Phillip O'Sullivan 4th Year Fine Arts Hons Studio

Art Influences; From Expressionism to Surrealist Minimalism and Back Again.

 

First Studio III/IV 2014

Art was like schematic symbols that I had hoped to introduce figures into such as with Cenotaphii 2014.

Now the idea is to start with figures in a landscape or roomlike setting and introduce figures in reverse order from the prior procedure.

To create a grand opera of figures interacting within a semiologigical system of culture, ideology and feminist matriarchy or of a potential masculist 'future' world. Which i hope is someday soon for all our sakes.

 MacLeod has his figures trudging through the landscape, 'appearing', happening or just being there.

Julien Spianti figures on the other hand interact visually with their surroundings in less than a naturalistic way. It is artificial. The interaction is false or forced. It is not natural. Alienated as much of our city life is. For that matter too so is our life with nature, the natural or with 'natural' cultural signs, symbols or the semiologics of culture or liberal democratic civilization. We bear an unnatural relationship to our cultural symbols. They sit uneasily with us. We have them; they us. We speak to them and around them. They are not us. We believe them, yet not hold them as dear as a tribal culture. We hold them loosely. They cling to a memory we discard.

Much like Euan MacLeod and the other artists below.

I hope to create a problematised memory full of an operatic richness; or alluding to that possibility. In my final studio months only a sketch of possibility can be achieved.

i intend to reverse the schematic diagramming of a semiology of cultural masculist signs; from the signs 'out' to the signs 'in'. Working from a landscaped/interior with figures... in a seemingly traditional, but abstract (expressionist) depiction overlaid by an intersecting/ intruding set of overt cultural artifacts. Symbols depicted as real items of indoor 'natural' furniture; no matter how 'floating in the air' they may be. The cultural elephant within the room of nature and natural depictions; both/troth.

As 'both' implies two; yet I want to imply three or four layers of interaction. As in the age of Photoshop, where our many layered existence is culturally possible, I wish to implicate an intersecting 'cubiste' real;-world existence so that our sign systems are our dearest companions and our most familiar if operatic ghosts; thus a post-contemporary masculist influence can be created and reformed on the basis of its negations, cancelations and oppositions.

 depiction ART INFLUENCES 2014  MASSEY UNIVERSITY ART SCHOOLSTUDIO IV

 Euan MacLeod Description Climbers  2011  oil on canvas  137 x 180 cm

 

Euan MacLeod

Climbers

2011

oil on canvas

137 x 180 cm

  Euan MacLeod Description Surfing  2008  oil on canvas  51 x 38 cm

two

Euan MacLeod

Surfing

2008

oil on canvas

51 x 38 cm

  Euan MacLeod Description Blue boxer  2013  oil on polyester  51 x 38 cm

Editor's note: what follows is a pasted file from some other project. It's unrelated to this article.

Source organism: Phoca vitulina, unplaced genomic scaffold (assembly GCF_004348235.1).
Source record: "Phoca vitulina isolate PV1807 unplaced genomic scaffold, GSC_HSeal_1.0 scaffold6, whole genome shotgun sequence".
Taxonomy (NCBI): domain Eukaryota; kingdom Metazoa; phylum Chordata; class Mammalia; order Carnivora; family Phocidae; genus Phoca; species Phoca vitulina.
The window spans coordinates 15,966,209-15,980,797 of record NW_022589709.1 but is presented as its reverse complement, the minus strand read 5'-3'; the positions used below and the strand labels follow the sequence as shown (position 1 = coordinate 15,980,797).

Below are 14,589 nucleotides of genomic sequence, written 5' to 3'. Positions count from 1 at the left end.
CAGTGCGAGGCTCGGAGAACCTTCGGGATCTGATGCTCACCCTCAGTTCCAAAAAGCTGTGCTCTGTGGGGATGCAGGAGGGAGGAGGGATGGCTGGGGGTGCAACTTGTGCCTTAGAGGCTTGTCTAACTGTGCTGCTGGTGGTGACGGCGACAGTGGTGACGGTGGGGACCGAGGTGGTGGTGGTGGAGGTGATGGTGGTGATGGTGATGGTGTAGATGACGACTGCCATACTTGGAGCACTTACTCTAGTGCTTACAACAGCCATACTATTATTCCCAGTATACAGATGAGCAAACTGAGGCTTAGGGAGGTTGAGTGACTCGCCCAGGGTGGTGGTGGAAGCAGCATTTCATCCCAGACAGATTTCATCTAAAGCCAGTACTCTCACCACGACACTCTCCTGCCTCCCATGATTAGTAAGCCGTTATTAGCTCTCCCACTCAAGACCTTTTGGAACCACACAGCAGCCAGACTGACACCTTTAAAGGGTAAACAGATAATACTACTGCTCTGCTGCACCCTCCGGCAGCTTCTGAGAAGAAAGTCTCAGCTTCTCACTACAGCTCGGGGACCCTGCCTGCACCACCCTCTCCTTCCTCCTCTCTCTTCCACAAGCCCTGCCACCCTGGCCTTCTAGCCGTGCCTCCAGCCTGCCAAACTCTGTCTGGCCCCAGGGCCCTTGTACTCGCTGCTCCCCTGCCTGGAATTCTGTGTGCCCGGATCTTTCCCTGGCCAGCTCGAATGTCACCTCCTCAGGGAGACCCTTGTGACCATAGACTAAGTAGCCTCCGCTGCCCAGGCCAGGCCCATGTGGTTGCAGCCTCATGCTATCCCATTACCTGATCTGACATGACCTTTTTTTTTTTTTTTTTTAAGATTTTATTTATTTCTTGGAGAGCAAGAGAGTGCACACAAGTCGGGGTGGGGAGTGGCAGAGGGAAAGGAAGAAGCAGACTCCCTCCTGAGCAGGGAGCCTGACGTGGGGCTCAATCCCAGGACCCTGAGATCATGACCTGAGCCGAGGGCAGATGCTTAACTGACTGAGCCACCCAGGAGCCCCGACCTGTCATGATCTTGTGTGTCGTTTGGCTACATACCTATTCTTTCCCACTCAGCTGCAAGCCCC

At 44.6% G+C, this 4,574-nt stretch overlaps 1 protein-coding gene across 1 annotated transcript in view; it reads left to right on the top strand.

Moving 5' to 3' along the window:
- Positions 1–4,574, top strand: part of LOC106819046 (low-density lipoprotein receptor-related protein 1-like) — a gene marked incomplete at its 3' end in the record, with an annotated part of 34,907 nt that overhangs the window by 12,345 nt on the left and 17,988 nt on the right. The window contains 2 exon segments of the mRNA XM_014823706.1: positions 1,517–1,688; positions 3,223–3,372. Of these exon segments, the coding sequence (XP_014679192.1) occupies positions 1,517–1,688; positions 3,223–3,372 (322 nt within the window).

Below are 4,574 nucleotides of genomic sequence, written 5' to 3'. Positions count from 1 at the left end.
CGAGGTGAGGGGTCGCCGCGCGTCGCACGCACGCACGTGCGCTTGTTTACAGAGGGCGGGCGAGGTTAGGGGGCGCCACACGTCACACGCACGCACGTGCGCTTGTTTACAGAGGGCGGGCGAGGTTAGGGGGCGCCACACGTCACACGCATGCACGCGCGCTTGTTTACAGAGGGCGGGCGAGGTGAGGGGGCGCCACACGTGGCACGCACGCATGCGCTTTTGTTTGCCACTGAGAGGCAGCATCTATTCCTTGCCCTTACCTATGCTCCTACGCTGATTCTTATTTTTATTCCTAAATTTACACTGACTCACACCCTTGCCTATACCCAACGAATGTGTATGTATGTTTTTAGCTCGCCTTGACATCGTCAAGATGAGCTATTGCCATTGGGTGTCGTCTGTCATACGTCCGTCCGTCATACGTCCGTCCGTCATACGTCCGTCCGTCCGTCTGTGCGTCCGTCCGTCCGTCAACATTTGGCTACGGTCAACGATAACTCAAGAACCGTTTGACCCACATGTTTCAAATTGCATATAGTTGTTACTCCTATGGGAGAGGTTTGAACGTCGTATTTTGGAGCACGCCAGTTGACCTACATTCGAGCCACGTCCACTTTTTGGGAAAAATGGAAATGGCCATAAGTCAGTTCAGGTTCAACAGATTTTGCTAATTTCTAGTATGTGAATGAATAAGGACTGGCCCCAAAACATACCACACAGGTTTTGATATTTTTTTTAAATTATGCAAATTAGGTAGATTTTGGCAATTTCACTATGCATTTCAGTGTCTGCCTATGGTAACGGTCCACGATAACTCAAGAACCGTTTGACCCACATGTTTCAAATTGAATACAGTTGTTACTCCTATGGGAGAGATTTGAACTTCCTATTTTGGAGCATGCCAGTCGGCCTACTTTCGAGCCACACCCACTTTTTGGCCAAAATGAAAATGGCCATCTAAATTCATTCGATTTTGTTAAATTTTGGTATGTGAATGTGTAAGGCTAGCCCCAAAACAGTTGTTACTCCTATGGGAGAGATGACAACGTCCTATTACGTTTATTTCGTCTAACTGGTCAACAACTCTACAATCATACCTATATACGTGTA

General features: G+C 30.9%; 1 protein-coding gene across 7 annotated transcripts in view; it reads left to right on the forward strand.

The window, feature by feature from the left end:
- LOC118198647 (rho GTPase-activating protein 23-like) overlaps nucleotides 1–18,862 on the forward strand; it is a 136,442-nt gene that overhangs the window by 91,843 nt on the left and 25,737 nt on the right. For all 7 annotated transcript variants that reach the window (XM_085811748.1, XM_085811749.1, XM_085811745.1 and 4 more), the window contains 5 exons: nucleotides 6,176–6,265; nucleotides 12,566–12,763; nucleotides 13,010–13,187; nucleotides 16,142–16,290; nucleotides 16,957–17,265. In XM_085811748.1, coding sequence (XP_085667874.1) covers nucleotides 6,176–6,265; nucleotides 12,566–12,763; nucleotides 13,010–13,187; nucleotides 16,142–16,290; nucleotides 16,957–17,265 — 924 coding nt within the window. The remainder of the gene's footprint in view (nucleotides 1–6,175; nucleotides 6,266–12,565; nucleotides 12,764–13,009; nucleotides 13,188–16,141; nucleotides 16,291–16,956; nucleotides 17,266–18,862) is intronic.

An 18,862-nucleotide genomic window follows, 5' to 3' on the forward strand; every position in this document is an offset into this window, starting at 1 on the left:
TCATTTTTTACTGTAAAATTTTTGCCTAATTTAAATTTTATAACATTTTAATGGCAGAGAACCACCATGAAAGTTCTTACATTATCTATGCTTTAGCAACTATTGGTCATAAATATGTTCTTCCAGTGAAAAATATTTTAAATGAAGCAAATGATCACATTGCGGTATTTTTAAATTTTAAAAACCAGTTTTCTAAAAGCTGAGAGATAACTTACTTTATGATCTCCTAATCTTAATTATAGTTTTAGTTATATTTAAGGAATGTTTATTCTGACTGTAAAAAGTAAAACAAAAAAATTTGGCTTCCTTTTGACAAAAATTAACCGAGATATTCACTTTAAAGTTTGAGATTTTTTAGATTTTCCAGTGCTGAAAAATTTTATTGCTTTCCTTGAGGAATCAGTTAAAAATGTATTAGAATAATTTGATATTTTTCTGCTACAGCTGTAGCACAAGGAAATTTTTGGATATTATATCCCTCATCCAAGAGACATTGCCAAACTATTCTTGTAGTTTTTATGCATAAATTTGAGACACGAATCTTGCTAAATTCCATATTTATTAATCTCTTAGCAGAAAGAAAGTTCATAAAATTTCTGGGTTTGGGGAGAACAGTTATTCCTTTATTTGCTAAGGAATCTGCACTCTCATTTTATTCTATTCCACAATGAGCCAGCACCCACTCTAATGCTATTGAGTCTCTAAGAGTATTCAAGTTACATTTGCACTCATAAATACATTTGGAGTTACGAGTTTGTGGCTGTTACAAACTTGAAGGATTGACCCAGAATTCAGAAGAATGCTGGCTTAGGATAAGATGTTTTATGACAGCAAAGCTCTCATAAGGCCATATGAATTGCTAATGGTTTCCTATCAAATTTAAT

Euan MacLeod

Blue boxer

2013

oil on polyester

51 x 38 cm

 Euan Macleod COLOSSUS

Euan Macleod

COLOSSUS

  Euan MacLeod Description Grey smoking landscape  2013  oil on polyester  56 x 76 cm

f

Euan MacLeod

Grey smoking landscape

2013

oil on polyester

56 x 76 cm

   Size: 51.2 H x 38.2 W x 1.2 in  running time in museum of moscow, tretiakov gallery

 

Julien Spianti

Size: 51.2 H x 38.2 W x 1.2 in

running time in museum of moscow, tretiakov gallery

 

seven

 

Showcase

By Kalina Danailova

 

noine

 

ten

 

 
Online Art Boom

The value of the online fine art market is expected to more than double to $3.76 billion in the next five years as it increasingly attracts younger and first-time buyers, British insurer Hiscox said on Monday.

Online art sites do not threaten galleries and auction houses in the same way Internet availability has undermined the traditional movie, book and music businesses, Hiscox said.

But the willingness of younger buyers to make their first purchases over the Internet along with the rapid growth of online sites pointed to the future of the sector, it said in a statement.

"Young collectors are looking for art work which is easy to buy and available at a wide range of prices," Robert Read, Hiscox's head of fine art, was quoted as saying.

"Online art platforms cater for all tastes and budgets, but are particularly effective for those just starting to collect - opening up the art market in a way that is hard to replicate in the real world."

London-listed Hiscox, which underwrites cover for oil rigs, kidnappings, fine art and vintage cars, estimated the value of global online art sales at $1.57 billion in 2013.

In its second annual report on the online art market, in conjunction with market research company ArtTactic, Hiscox projects this figure will grow to $3.76 billion in 2018.

The report's findings are based on a survey of 506 international art buyers on ArtTactic's client mailing list, Twitter and Facebook, Hiscox said.

"Based on these figures, online art buying accounts for 2.4 percent of the estimated value of the global art market, which in 2013 was $65 billion," Hiscox said.

Internet retail giant Amazon had launched its Art portal in the past year and online auction house eBay was reportedly planning a rival platform, it said.

"Significant increased investment into platforms like Paddle8, Artsy and Artspace indicates continued confidence from investors and belief in the long-term potential of these businesses," Hiscox said.

COMPLEMENTARY BUYING OPPORTUNITIES

Online-only sales would not replace galleries, auctions and other traditional sales channels, it said, but provide an alternative buying opportunity and additional revenue stream.

"The findings indicate that online art e-commerce will not exist as a separate entity - it will augment and co-exist with what is happening in the real, physical art world," Hiscox said.